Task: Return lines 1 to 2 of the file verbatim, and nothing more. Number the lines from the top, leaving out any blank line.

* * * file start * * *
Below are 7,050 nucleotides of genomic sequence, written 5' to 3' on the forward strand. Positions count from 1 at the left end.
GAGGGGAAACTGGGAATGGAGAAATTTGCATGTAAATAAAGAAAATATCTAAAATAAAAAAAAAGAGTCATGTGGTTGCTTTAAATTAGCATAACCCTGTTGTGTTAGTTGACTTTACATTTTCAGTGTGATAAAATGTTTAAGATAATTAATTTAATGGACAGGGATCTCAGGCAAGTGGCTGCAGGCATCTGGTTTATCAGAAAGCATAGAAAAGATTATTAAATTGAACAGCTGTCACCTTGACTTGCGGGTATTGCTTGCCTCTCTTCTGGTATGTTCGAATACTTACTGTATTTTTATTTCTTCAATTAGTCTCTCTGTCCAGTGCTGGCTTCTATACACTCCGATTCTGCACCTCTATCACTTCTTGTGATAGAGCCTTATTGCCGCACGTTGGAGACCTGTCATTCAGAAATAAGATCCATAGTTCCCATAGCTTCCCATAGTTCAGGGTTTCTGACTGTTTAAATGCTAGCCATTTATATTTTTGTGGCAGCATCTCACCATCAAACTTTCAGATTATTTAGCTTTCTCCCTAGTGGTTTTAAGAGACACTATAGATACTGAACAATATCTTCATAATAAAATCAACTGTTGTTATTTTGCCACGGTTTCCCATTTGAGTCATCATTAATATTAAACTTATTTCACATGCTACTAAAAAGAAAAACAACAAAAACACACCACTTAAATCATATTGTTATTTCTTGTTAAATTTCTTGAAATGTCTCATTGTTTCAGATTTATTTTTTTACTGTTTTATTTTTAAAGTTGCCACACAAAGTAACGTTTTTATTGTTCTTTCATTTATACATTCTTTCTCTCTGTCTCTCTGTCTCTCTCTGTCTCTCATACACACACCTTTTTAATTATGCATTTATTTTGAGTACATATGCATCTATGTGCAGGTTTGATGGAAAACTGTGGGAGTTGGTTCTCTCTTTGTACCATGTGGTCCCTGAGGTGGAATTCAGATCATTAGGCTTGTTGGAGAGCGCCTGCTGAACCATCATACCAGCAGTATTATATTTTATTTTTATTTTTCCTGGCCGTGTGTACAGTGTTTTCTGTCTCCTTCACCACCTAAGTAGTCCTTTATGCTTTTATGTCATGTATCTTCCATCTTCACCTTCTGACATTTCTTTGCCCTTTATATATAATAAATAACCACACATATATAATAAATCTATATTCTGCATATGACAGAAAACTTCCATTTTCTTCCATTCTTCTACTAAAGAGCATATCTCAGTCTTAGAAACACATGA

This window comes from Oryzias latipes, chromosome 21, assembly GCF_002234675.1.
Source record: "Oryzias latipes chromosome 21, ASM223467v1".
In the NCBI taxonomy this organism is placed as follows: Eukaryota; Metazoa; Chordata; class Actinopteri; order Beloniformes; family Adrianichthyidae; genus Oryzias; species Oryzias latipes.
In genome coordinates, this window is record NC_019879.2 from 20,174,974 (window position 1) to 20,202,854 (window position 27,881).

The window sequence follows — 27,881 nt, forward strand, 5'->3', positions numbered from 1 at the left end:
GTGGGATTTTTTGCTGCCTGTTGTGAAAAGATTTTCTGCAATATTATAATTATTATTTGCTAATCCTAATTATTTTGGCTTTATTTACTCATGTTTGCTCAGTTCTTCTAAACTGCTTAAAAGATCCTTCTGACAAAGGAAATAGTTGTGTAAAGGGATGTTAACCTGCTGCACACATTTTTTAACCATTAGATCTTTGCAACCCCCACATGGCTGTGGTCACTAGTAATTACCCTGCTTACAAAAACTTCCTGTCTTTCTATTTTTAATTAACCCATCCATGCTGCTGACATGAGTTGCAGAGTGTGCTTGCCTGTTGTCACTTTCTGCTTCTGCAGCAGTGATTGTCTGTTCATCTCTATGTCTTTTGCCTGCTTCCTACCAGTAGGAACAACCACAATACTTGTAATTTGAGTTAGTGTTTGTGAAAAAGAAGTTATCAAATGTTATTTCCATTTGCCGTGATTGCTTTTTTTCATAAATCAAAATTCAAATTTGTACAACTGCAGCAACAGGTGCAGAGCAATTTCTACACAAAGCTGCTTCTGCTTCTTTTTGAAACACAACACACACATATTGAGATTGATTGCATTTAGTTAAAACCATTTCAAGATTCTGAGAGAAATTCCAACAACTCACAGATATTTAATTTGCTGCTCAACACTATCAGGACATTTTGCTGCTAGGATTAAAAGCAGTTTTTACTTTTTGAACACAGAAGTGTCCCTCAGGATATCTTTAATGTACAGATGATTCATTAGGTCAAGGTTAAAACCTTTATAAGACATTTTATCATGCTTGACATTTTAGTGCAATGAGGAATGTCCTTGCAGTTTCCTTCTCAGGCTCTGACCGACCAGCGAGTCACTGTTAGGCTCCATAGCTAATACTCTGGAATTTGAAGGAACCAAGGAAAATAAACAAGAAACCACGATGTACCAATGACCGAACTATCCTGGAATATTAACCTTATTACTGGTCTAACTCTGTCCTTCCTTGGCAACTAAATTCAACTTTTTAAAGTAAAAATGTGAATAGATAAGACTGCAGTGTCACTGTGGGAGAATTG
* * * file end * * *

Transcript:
Below are 7,050 nucleotides of genomic sequence, written 5' to 3' on the forward strand. Positions count from 1 at the left end.
GAGGGGAAACTGGGAATGGAGAAATTTGCATGTAAATAAAGAAAATATCTAAAATAAAAAAAAAGAGTCATGTGGTTGCTTTAAATTAGCATAACCCTGTTGTGTTAGTTGACTTTACATTTTCAGTGTGATAAAATGTTTAAGATAATTAATTTAATGGACAGGGATCTCAGGCAAGTGGCTGCAGGCATCTGGTTTATCAGAAAGCATAGAAAAGATTATTAAATTGAACAGCTGTCACCTTGACTTGCGGGTATTGCTTGCCTCTCTTCTGGTATGTTCGAATACTTACTGTATTTTTATTTCTTCAATTAGTCTCTCTGTCCAGTGCTGGCTTCTATACACTCCGATTCTGCACCTCTATCACTTCTTGTGATAGAGCCTTATTGCCGCACGTTGGAGACCTGTCATTCAGAAATAAGATCCATAGTTCCCATAGCTTCCCATAGTTCAGGGTTTCTGACTGTTTAAATGCTAGCCATTTATATTTTTGTGGCAGCATCTCACCATCAAACTTTCAGATTATTTAGCTTTCTCCCTAGTGGTTTTAAGAGACACTATAGATACTGAACAATATCTTCATAATAAAATCAACTGTTGTTATTTTGCCACGGTTTCCCATTTGAGTCATCATTAATATTAAACTTATTTCACATGCTACTAAAAAGAAAAACAACAAAAACACACCACTTAAATCATATTGTTATTTCTTGTTAAATTTCTTGAAATGTCTCATTGTTTCAGATTTATTTTTTTACTGTTTTATTTTTAAAGTTGCCACACAAAGTAACGTTTTTATTGTTCTTTCATTTATACATTCTTTCTCTCTGTCTCTCTGTCTCTCTCTGTCTCTCATACACACACCTTTTTAATTATGCATTTATTTTGAGTACATATGCATCTATGTGCAGGTTTGATGGAAAACTGTGGGAGTTGGTTCTCTCTTTGTACCATGTGGTCCCTGAGGTGGAATTCAGATCATTAGGCTTGTTGGAGAGCGCCTGCTGAACCATCATACCAGCAGTATTATATTTTATTTTTATTTTTCCTGGCCGTGTGTACAGTGTTTTCTGTCTCCTTCACCACCTAAGTAGTCCTTTATGCTTTTATGTCATGTATCTTCCATCTTCACCTTCTGACATTTCTTTGCCCTTTATATATAATAAATAACCACACATATATAATAAATCTATATTCTGCATATGACAGAAAACTTCCATTTTCTTCCATTCTTCTACTAAAGAGCATATCTCAGTCTTAGAAACACATGA